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Title: Rational use of azithromycin in the control of trachoma : using quantitative PCR to assess distribution of infection and impact of treatment
Author: Solomon, Anthony William
Awarding Body: London School of Hygiene & Tropical Medicine
Current Institution: London School of Hygiene and Tropical Medicine (University of London)
Date of Award: 2003
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Trachoma is a chronic keratoconjunctivits caused by ocular infection with Chlamdydia trachomatis (CT). It is a major cause of blindness. This thesis addresses issues important for the rational use of the antibiotic azithromycin, one of the cornerstones of WHO's strategy for trachoma elimination. An entire sub-village in Rombo District, Tanzania was invited to participate. Consenting individuals were examined and had swabs taken for quantitative PCR (directed against the single-copy CT gene ompl), at baseline (before treatment). and two, six, twelve and eighteen months after, mass distribution of single-dose azithromycin. At the time of drug distribution, both weight and height of each treated individual was recorded. Four findings are highlighted. (1) Before treatment, and at each post-treatment time point, children below the age of ten years harboured the bulk of the community's ocular CT. Control programmes should view this age group as their principal target in antibiotic distribution campaigns. (2) Signs of active trachoma were much less useful than age thresholds for predicting population subsets with heavy infections. (3) Based on a summary statistic referred to as the community ocular CT load, or COCTL, the overall community burden of organism fell dramatically following azithromycin distribution, and stayed low for the entire eighteen months of follow-up. The COCTL was 13% of its baseline level at two months. 8% of baseline at six months, and 4% at both twelve and eighteen months. This may have been due to the high treatment coverage (98%) achieved. (4) In the population studied, height was a good proxy for weight for determining azithromycin dose. These studies contribute new information about the epidemiology of ocular CT infection, provide dramatic evidence of the potential effect of azithromycin when uptake is high, and should help to streamline azithromycin distribution efforts by simplifying determination of dose in the field.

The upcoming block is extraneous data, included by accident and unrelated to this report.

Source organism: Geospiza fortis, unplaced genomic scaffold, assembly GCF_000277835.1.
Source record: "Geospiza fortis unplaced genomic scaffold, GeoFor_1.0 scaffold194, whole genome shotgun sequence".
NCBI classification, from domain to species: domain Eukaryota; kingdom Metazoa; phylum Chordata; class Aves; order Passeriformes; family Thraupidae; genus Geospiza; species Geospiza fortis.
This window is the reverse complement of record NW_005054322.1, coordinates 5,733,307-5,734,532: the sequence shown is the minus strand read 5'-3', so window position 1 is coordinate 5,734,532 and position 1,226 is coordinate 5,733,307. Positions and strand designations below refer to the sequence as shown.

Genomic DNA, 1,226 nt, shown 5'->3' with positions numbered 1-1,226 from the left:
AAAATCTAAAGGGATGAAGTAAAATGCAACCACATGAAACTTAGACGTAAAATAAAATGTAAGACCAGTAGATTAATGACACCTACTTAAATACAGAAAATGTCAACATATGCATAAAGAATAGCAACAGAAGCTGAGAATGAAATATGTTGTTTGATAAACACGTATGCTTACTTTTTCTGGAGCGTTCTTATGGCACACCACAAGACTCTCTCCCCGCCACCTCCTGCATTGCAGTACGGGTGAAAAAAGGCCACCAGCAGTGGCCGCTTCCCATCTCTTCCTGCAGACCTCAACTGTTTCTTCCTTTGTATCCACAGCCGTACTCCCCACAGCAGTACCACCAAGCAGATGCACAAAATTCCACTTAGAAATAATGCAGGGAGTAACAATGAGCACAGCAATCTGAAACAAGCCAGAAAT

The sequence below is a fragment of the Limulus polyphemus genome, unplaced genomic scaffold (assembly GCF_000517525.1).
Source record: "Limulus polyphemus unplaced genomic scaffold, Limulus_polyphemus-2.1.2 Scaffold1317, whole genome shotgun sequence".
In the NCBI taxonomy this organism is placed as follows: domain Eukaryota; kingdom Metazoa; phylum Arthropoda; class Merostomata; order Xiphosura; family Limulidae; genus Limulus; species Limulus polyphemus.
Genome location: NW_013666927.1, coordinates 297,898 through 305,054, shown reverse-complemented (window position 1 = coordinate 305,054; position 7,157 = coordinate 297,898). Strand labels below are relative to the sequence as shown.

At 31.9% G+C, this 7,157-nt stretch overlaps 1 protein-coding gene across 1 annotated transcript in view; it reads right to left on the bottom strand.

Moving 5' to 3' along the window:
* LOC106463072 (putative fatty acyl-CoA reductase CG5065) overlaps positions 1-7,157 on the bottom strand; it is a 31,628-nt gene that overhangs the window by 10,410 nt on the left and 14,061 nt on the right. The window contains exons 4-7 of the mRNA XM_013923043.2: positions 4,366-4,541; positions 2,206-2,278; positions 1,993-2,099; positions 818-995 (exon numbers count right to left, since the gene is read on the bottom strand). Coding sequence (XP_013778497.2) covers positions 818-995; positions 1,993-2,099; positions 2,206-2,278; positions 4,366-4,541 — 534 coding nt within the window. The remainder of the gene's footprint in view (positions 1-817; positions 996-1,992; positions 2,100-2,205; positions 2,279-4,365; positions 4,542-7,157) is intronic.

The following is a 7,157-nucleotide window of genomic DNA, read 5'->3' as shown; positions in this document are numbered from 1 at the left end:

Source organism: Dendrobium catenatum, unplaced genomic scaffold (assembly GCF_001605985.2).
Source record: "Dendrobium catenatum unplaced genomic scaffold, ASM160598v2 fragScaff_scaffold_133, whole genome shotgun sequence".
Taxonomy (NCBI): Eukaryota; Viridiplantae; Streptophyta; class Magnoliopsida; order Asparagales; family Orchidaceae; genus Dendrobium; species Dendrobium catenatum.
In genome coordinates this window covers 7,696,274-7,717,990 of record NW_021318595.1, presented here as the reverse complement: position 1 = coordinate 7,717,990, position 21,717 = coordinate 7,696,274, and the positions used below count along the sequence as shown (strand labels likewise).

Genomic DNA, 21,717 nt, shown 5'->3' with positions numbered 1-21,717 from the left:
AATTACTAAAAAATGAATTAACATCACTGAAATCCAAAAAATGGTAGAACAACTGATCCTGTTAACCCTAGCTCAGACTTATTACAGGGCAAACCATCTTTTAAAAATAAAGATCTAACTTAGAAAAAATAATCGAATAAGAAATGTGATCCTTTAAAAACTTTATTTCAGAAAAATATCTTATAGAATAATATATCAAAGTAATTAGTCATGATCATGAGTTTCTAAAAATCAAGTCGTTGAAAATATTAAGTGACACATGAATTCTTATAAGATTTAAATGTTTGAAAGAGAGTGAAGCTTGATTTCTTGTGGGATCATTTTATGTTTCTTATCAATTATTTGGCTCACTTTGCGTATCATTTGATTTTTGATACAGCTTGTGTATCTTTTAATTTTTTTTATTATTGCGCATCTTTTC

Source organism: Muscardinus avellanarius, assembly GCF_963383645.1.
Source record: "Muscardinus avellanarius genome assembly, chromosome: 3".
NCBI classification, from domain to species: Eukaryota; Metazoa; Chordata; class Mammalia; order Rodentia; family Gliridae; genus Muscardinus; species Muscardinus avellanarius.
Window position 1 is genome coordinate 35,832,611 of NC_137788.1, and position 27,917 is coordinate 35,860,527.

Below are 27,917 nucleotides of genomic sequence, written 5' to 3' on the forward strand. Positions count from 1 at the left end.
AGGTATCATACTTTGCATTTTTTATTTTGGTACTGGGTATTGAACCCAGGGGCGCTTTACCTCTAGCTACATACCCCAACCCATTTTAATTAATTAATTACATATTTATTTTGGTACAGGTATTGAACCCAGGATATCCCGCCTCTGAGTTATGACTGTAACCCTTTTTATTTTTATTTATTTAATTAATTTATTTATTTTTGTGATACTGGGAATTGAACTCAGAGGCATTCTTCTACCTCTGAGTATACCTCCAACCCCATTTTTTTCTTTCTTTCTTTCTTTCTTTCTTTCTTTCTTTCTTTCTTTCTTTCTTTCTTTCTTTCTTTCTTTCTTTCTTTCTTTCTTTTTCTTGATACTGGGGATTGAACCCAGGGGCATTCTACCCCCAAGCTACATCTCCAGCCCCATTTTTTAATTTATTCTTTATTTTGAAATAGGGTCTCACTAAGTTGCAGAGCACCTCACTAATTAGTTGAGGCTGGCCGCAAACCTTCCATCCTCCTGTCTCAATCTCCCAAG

Supervisor: Not available Sponsor: Not available
Qualification Name: Thesis (Ph.D.) Qualification Level: Doctoral